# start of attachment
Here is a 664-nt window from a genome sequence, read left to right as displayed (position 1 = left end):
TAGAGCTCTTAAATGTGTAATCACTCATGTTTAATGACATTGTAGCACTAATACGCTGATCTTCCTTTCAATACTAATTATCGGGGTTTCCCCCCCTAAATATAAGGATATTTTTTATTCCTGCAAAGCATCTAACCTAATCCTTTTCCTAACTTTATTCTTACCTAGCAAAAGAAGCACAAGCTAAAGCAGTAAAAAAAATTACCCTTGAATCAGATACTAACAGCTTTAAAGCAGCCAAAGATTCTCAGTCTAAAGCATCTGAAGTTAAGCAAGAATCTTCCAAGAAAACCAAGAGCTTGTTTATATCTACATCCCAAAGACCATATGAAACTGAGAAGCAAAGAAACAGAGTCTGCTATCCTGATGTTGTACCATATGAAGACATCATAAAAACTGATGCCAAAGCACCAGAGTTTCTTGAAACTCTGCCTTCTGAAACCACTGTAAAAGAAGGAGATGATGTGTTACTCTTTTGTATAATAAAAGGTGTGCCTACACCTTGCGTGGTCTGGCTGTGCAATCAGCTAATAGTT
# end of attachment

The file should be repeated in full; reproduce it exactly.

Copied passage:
Here is a 664-nt window from a genome sequence, read left to right as displayed (position 1 = left end):
TAGAGCTCTTAAATGTGTAATCACTCATGTTTAATGACATTGTAGCACTAATACGCTGATCTTCCTTTCAATACTAATTATCGGGGTTTCCCCCCCTAAATATAAGGATATTTTTTATTCCTGCAAAGCATCTAACCTAATCCTTTTCCTAACTTTATTCTTACCTAGCAAAAGAAGCACAAGCTAAAGCAGTAAAAAAAATTACCCTTGAATCAGATACTAACAGCTTTAAAGCAGCCAAAGATTCTCAGTCTAAAGCATCTGAAGTTAAGCAAGAATCTTCCAAGAAAACCAAGAGCTTGTTTATATCTACATCCCAAAGACCATATGAAACTGAGAAGCAAAGAAACAGAGTCTGCTATCCTGATGTTGTACCATATGAAGACATCATAAAAACTGATGCCAAAGCACCAGAGTTTCTTGAAACTCTGCCTTCTGAAACCACTGTAAAAGAAGGAGATGATGTGTTACTCTTTTGTATAATAAAAGGTGTGCCTACACCTTGCGTGGTCTGGCTGTGCAATCAGCTAATAGTT